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Updated: December 2, 2013 23:52 IST

Beating the odds with every practised step

Chetana Vasistha
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Grit: T.J. Niveditha, whose left side was paralysed after a bout of jaundice when she was a month old, has been performing since the age of eight.
Grit: T.J. Niveditha, whose left side was paralysed after a bout of jaundice when she was a month old, has been performing since the age of eight.

If T.J. Niveditha had allowed her disability to bring her down, she would not have carved a niche for herself in a particularly challenging field: dance.

Daughter of classical singer Rama Jagannath and ESIC employee T.N. Jagannath Rao, life threw up an unpleasant surprise early on. Ms. Niveditha, now 24 years old, was diagnosed with jaundice when she was a month old.

Her parents were devastated as she gradually lost 90 per cent of hearing and speech, and was left with half her body paralysed. But her parents, instead of discouraging her from realising her aspirations owing to her disability, supported her in every step. They admitted her to the JSS Sahana School for children with disabilities, where she studied up to class 4.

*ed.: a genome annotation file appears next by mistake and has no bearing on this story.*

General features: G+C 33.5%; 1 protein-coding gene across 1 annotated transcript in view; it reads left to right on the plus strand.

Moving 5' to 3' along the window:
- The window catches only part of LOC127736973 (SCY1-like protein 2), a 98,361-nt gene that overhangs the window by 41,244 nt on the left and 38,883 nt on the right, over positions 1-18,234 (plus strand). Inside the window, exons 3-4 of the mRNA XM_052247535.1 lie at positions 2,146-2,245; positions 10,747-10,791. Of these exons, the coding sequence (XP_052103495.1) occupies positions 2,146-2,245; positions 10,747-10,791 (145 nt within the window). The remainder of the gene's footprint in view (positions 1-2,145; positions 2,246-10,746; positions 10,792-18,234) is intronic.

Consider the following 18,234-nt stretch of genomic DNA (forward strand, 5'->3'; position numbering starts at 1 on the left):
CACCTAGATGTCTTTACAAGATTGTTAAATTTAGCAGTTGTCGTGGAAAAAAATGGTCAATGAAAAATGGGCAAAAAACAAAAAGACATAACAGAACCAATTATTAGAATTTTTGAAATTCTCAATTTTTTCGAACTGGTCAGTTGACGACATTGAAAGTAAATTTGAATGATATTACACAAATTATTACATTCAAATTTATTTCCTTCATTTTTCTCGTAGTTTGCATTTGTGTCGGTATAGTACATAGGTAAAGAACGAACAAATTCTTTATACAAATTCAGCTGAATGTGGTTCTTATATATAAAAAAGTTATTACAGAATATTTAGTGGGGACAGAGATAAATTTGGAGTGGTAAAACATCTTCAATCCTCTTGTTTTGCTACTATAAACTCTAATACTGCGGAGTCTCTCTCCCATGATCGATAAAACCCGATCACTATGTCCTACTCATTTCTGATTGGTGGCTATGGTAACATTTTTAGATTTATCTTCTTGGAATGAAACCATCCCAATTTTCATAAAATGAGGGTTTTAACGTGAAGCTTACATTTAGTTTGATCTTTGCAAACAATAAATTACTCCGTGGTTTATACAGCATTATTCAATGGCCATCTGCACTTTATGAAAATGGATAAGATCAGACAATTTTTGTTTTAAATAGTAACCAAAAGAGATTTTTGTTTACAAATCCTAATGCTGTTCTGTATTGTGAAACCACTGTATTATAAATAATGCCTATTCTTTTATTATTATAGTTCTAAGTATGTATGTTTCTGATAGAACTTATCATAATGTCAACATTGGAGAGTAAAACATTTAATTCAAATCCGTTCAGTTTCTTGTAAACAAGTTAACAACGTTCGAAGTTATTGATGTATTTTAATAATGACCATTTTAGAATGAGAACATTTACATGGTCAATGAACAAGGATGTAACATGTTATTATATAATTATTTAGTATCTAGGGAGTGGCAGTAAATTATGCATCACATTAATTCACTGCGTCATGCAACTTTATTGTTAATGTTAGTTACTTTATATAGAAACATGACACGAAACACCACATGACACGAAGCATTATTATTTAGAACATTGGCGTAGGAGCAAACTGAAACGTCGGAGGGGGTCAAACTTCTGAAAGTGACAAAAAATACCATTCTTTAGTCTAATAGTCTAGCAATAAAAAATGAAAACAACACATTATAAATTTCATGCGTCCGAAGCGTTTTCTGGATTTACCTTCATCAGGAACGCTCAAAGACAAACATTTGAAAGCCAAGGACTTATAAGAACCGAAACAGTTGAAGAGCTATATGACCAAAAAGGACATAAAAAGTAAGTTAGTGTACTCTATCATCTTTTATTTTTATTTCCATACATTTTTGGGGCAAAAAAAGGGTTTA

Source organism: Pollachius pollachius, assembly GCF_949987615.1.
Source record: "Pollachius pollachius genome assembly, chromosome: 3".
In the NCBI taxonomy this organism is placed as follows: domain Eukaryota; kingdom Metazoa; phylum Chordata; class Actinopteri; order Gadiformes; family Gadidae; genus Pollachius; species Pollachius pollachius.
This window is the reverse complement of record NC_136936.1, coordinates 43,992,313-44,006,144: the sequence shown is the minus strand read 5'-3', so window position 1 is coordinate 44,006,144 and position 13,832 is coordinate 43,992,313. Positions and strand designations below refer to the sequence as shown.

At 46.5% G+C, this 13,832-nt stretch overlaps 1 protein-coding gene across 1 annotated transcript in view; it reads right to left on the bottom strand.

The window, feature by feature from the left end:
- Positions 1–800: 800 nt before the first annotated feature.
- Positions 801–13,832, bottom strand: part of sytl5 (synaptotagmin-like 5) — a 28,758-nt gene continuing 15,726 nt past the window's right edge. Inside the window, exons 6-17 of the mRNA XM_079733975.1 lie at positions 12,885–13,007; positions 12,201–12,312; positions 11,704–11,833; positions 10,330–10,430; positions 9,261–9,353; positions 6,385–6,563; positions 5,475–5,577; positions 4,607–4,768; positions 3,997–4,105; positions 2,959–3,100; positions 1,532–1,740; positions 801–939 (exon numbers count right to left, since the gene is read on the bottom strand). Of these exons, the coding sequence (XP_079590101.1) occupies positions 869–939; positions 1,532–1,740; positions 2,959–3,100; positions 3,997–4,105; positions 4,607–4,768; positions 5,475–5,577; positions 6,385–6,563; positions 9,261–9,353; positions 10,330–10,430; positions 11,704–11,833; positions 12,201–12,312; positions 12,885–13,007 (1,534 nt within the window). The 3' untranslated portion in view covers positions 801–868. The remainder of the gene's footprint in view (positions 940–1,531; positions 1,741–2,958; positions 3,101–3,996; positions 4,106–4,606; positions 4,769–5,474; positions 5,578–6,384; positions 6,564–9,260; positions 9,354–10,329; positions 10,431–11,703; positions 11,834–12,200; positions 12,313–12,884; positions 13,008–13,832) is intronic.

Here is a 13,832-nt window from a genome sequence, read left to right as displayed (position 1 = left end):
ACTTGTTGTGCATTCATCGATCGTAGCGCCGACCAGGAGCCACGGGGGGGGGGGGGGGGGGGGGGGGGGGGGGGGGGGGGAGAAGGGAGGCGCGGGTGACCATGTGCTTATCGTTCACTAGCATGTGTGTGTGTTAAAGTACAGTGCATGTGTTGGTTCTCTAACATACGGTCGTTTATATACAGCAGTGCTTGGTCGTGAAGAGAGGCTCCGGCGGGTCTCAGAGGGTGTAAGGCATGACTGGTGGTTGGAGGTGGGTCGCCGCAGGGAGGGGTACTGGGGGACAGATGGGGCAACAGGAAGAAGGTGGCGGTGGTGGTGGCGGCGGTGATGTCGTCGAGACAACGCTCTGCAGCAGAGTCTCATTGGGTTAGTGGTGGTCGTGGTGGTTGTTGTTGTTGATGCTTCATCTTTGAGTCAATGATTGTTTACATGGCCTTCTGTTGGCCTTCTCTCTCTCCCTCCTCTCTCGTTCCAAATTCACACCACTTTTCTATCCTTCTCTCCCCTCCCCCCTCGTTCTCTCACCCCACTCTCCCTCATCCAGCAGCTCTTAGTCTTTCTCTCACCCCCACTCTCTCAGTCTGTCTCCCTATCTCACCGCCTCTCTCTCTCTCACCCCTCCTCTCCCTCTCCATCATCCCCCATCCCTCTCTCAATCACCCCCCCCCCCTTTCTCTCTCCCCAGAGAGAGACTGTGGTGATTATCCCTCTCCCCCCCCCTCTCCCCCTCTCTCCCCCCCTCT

The young Niveditha used to spend a lot of time with her aunt, who runs Natraja Nritya Kalamandir in J.P. Nagar, and found her calling. Merely by observing other students dance, she picked up some steps and began dancing when she was alone. Observing this, her mother and her aunt decided to train her in Bharatanatyam. Her aunt and dance guru Subhadra Prabhu made some steps simpler, so as to not affect the left of her body, which is paralysed.

She gave her first performance when she was eight years old. Thereafter, there was no turning back. She has given more than 70 stage shows and won many awards, including the national award for ‘Best creative adult’ in 2007 and the State award for achievement in dance.

“We know she is special. That’s why we never focussed on her disability and instead looked at her enthusiasm for dance and encouraged her,” says Mr. Rao.

Ms. Niveditha wants to teach other children with disabilities; her parents are optimistic that she can accomplish this dream too.

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